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Oregon City Council on Monday will consider selling one year notes totaling $4,975,000 to fund various capital improvement projects.

Council at a committee of the whole meeting last Monday agreed to consider voting on the matter at a meeting the following Monday.

“We would borrow the notes in anticipation of a future bond issuance for these various projects,” said Administrator Ken Filipiak.

“Frankly it’s to our advantage to do this because rates for one and two year notes are extremely attractive right now, better than some of the long-term prospects out there.

Hopefully, a year from now, the market will start to show the benefits of the long-term again.”

This Monday, council will consider the following:
• Selling $325,000 in notes to fund improvements to the intersection of Coy and Pickle roads, which will include grading, draining, widening, paving, constructing curbs and sidewalks, installing storm sewers, catch basins, manholes and traffic control signals and devices. Council already approved the project, estimated to cost approximately $675,000. Of that amount, $350,000 is a grant secured through the Ohio Public Works Commission. “The remainder - $325,000, is what we would issue for a one year term in anticipation of future bonds,” said Filipiak.
• Selling $500,000 in notes to acquire an aerial ladder pumper fire truck in the fire department. Estimated cost of the truck is just over $600,000. “We will borrow $500,000 and pay off a portion of that. We will pay this down in rollover notes in the same manner we have in the past over a five year period, which coincides with the five years of our most recent fire levy renewal,” said Filipiak;
• Selling $2,500,000 in notes to improve Stadium Road between Seaman and Bay Shore roads, to enhance traffic safety and upgrade the municipal storm drainage facilities, also known as the “Big Ditch” improvement project. Plans call for the installation of storm sewers and drainage improvements, removing, replacing and improving existing culverts, constructing new open ditches and channels, and restoring the roadway and related infrastructure. “The proceeds for this will be paid for out of the dedicated income tax for drainage improvements,” said Filipiak. “This is a one year short-term note that we’re proposing.”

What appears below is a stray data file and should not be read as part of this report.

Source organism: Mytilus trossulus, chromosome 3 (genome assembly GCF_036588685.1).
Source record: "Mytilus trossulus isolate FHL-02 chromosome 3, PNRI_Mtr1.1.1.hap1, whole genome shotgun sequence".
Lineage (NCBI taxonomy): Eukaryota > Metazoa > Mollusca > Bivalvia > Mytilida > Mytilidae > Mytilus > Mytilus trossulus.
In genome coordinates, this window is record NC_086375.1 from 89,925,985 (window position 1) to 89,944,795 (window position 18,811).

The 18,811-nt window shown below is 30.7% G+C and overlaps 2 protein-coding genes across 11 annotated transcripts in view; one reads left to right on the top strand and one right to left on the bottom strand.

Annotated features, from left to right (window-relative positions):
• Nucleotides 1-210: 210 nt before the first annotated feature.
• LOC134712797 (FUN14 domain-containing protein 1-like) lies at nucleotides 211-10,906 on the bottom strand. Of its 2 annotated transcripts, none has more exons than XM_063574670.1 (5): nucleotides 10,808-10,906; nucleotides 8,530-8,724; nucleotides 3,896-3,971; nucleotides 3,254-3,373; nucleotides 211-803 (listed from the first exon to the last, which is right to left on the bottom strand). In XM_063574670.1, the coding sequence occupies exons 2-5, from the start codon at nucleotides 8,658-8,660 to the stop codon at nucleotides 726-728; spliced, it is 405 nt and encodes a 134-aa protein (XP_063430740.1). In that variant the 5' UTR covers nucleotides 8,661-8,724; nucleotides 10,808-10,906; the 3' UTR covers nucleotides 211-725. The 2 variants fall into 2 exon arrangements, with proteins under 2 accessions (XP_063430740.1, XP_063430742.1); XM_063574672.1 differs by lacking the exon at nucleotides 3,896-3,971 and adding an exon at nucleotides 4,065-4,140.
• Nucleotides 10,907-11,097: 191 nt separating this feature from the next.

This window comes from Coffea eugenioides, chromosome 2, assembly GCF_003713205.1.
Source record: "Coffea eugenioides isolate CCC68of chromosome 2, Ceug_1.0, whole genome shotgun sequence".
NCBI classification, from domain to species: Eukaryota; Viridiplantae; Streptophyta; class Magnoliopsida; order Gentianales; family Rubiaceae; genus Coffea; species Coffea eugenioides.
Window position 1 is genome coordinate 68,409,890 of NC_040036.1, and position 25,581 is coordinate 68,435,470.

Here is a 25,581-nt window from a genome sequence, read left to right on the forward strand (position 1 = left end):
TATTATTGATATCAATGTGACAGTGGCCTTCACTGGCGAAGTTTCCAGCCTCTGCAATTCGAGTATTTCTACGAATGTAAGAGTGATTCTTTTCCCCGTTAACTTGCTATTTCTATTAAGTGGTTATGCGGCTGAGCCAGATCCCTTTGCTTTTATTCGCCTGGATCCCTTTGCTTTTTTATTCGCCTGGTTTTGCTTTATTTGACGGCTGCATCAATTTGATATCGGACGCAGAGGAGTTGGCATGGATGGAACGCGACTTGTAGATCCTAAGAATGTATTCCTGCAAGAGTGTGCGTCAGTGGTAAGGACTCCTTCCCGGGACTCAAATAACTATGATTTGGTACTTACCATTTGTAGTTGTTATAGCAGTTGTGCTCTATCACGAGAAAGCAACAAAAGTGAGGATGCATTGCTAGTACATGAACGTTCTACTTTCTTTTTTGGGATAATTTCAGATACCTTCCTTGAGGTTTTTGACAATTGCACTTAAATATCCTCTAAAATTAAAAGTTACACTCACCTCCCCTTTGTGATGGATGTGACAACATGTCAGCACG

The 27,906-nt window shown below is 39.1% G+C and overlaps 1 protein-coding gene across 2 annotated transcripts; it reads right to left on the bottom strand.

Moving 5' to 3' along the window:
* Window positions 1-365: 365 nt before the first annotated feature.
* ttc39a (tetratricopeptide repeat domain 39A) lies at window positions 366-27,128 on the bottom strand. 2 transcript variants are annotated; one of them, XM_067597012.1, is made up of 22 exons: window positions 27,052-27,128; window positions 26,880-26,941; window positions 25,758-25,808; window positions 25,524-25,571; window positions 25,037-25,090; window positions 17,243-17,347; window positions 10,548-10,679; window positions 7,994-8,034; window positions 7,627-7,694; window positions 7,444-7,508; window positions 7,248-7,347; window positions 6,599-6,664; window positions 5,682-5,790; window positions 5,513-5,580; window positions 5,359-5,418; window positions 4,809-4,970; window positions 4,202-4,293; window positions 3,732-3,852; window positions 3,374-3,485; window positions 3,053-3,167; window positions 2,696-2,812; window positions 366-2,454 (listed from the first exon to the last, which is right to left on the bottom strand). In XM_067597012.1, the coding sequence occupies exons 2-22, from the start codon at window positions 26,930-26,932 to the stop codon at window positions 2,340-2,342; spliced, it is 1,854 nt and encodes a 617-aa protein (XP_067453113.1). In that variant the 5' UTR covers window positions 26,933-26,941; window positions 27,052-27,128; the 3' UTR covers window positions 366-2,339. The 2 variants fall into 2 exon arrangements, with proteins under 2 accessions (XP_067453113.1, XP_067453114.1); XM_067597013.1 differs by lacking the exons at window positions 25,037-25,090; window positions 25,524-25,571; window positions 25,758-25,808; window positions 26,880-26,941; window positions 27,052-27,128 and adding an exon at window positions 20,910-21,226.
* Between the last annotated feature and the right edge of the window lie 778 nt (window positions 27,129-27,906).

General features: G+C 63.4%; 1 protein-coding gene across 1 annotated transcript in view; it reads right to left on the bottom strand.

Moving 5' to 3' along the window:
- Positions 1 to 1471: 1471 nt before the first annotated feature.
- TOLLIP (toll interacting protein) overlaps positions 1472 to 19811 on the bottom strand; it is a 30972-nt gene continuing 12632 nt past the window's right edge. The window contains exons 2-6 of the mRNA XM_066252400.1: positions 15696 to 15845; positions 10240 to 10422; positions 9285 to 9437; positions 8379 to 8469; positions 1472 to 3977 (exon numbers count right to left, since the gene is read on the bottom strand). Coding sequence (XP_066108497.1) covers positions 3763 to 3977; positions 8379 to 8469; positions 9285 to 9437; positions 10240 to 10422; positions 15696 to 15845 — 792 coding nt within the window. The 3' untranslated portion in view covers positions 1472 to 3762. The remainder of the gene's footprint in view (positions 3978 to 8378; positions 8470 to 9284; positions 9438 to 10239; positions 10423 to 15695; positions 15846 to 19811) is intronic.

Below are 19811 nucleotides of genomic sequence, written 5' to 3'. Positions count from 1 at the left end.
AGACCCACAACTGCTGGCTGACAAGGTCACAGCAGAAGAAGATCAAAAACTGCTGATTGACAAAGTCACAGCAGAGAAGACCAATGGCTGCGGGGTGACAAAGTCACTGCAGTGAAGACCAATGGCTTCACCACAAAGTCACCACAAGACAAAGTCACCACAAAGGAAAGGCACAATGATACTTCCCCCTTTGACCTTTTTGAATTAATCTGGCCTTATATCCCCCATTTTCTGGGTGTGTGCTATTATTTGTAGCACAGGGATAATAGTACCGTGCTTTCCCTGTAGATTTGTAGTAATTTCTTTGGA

• Selling $1,650,000 in notes to pay a portion of the cost of improving Wheeling Street by widening, grading, draining, paving, replacing a bridge, installing traffic control devices and street lights, and relocating waterlines. “Approximately $400,000 of that amount is the rollover from last year which would pay off the existing note for final engineering costs already incurred,” said Filipiak. Approximately $1.25 million is for right-of-way acquisition, which would occur this year.

“This is going to be our largest bond issuance in quite some time,” said Filipiak. “We will have a portion of the bond that deals with improvements to the municipal building falling off next year. That will help us to be able to service this new debt better. We will be reaching a point where it’ll be some time before we will be able to do really big projects. We’re coming toward the end of a cycle where we’re paying off some of our debt. And I think we’re in a good position to finance this over a period of time.”

Councilman James Seaman, chairman of the finance committee, said Filipiak has been involved in long term planning of capital improvements to city buildings. 

“It’s not something that’s imminent, but yet it’s something you need to make plans on,” Seaman said to Filipiak. “I know you’ve discussed that. That might require borrowing at some point.”

“Absolutely,” said Filipiak. “We’ve reached a point where our facilities have some age to them. We have to really start thinking very critically how much longer our current facilities will be able to serve us effectively, and start planning for the future. I anticipate any significant debt of that sort will probably be some years after the issuance of this bond barring other revenue sources coming in.”

Also at the meeting, council:
• Heard Mayor Marge Brown give an update on a proposed senior center. “Last year, when the budget was discussed, there was money put aside to look for a company to design a senior center,” said Brown. “We’ve gotten five proposals back. We’ll be looking, as soon as we can get our schedules together, at holding a meeting with two of the companies that have sent their resumes in to us. We’ll keep you posted.”
       

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